When you consider Garmin’s extensive experience in manufacturing top class GPS devices, the G60 was expected to be a grand success. But, at the same time, it was Garmin’s first attempt to market a smartphone and so it’s no wonder they couldn’t exceed customers’ expectations in this regard.
Even after two years of wait, the Garmin Nuvifone G60 looked as though it had been rolled out in a hurry, lacking several important features, which were greatly expected from an electronics giant like Garmin.
Robust Body and Wide Screen
The Garmin Nuvifone G60 comes with a robust build factor, a design which can easily survive a few tumbles and steep falls and it weighs about 4.8 oz. Measuring about 4.4 inches in height, 2.3 inches in width, and 0.5inches in thickness, the Nuvifone G60 is definitely one of the more slim and trendy pocket-friendly devices, though definitely caters to the need of car navigation pretty well (something slimmer would have been better of course).
Garmin Nuvifone comes with preloaded maps and voice-guided directions by default, eliminating the need to subscribe to any location-based services.
The phone is a Linux-based smartphone offering exceptional navigational capabilities of a high-end navigation device and the basics of a smartphone such as e-mail, document viewing, calendar, wireless connectivity and HTML Web browser. However, several system and UI issues have been reported by users and the reviewers.
The display resolution isn’t that great, nevertheless it is clear and bright enough to view maps with great ease even on the move (if you’re trying to use the Nuvifone as a navigator).
Operation and Salient Specs
The operation of the Garmin Nuvifone G60 is pretty much based on similar lines of Garmin’s countless PND devices.
But, there isn’t much to the Nuvifone design, as it doesn’t come with too many extra physical keys, apart from the power button that can be found on top of the device, along with the volume rocker and camera activation/capture buttons, which are located on the right side of the phone.
The G60 has a 3.5-inch, 65,000-color touch screen. It also has a decent screen resolution of 272x480 pixels, though it is definitely not one of the sharpest displays that you’ll find.
The smarpthones also comes with a 3.2MP camera with auto-focus functionality, and decent music-playback capabilities. But, there are several pitfalls and downsides to the Nuvifone too. So, let us move on to the major cons of the Garmin Nuvifone G60.
At first, the Nuvifone looks quite smooth in operation and straightforward enough, but you’ll slowly discover its downsides as you use it for a little while.
First up, the on-screen text and images don’t look quite as smooth as you’d expect. Secondly, you’ll come across a number of navigation problems and inconsistencies that result in a bad user experience.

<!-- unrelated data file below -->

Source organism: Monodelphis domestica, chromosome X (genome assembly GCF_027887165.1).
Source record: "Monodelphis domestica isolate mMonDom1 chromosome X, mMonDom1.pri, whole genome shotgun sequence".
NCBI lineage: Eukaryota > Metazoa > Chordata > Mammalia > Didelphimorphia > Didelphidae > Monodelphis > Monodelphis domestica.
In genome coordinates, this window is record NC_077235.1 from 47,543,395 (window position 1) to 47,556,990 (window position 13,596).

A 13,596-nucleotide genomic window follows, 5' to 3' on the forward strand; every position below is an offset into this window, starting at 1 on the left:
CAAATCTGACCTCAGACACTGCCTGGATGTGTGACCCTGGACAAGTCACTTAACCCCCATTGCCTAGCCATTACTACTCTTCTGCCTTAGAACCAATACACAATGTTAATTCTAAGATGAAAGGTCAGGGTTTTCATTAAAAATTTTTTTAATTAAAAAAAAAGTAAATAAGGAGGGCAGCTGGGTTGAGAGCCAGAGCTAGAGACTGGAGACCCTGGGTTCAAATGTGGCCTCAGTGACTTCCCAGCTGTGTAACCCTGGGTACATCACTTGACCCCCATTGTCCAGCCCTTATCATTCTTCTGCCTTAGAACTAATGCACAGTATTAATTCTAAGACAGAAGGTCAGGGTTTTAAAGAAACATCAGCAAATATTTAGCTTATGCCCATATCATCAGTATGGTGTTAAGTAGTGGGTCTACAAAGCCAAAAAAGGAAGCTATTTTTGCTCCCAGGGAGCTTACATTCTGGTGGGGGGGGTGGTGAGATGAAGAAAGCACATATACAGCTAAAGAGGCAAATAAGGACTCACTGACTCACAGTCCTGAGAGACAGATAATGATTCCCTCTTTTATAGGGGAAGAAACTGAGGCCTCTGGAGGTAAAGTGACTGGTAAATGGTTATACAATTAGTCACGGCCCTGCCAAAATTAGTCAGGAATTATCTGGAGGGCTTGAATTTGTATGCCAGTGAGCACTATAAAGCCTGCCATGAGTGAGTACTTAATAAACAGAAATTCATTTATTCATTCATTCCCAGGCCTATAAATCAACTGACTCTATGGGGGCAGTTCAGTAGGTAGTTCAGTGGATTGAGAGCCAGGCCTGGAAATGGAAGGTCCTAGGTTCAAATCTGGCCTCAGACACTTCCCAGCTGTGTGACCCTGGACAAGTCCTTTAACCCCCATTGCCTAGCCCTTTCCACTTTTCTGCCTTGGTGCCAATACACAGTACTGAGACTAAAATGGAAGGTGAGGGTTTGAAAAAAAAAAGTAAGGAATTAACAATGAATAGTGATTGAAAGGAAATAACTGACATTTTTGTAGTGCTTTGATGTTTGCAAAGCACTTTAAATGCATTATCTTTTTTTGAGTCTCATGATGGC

For instance, the Nuvifone badly lacks a dedicated home key. As a result, if you go deep into the phones sub-menus, you’ll have a hard time coming out of them, needing to tap relentlessly on the ‘Back’ button.
Another weird thing about the Nuvifone is that the QWERTY keyboard format works just in landscape mode so you have to use the ABC keyboard format in portrait mode. This will definitely give you a feeling that Garmin did not give it enough time to test the phone and improve on it before rolling it out into the market.
Even as far as the pricing goes, at $299.99 users may be better off buying any other GPS-enabled smartphone and using the TeleNav Navigator services, not to mention the two-year contract.
Lastly, I became more disappointment because you’ll find only the wal charger and no car charger inside the box! (yeah that could be some serious disappointment, if you picked the Nuvifone and set out on a long trip).
The Nuvifone ships with a vehicle mount (dash and wind-shield, but disappointingly, there’s no car charger included in the box as mentioned earlier. It comes loaded with a database of over a million Points of interest (POI) giving category-wise listings of lodges, restaurants, hotels, shopping malls, big landmarks and major entertainment venues in the users location.
What’s more, Garmin and AT&T do provide value-added connected services, like Yellowpages.com for carrying out business searches on-the-fly, and to check Flight Status along with vital details like arrival and departure times, gate numbers, and more.
The Nuvifone also supports Ciao, Garmin’s location-based social networking app.
Pay More for Extra Services
The Garmin Nuvifone G60 is capable of getting real-time traffic updates, weather information, fuel prices, and the like, but you’ll have to pay $5.99 per month for the privilege. However, some good news is that you can try a 30-day complimentary trial to these premium connected services, then decide if the cost per month is worth the use you get out of the services.
Is it Worth Your Buck?
The answer to the above question totally depends upon what you really expect to get out of the Nuvifone G60. If you’re planning to make a few calls, use WiFi to browse the net and use the Nuvifone as a navigator, then you may not find much to complain about and it may definitely be worth your money, but if you’re an advanced user and expect a lot from a high-end smartphone, you may be a bit disappointed with some of its aspects.
As a whole, the Garmin Nuvifone G60 is a decent option in its segment for sure!
Note: Rather than spending $300 on the Nuvifone, you may also consider buying one of AT&T’s GPS-enabled smartphones and adding the TeleNav Navigator service to it.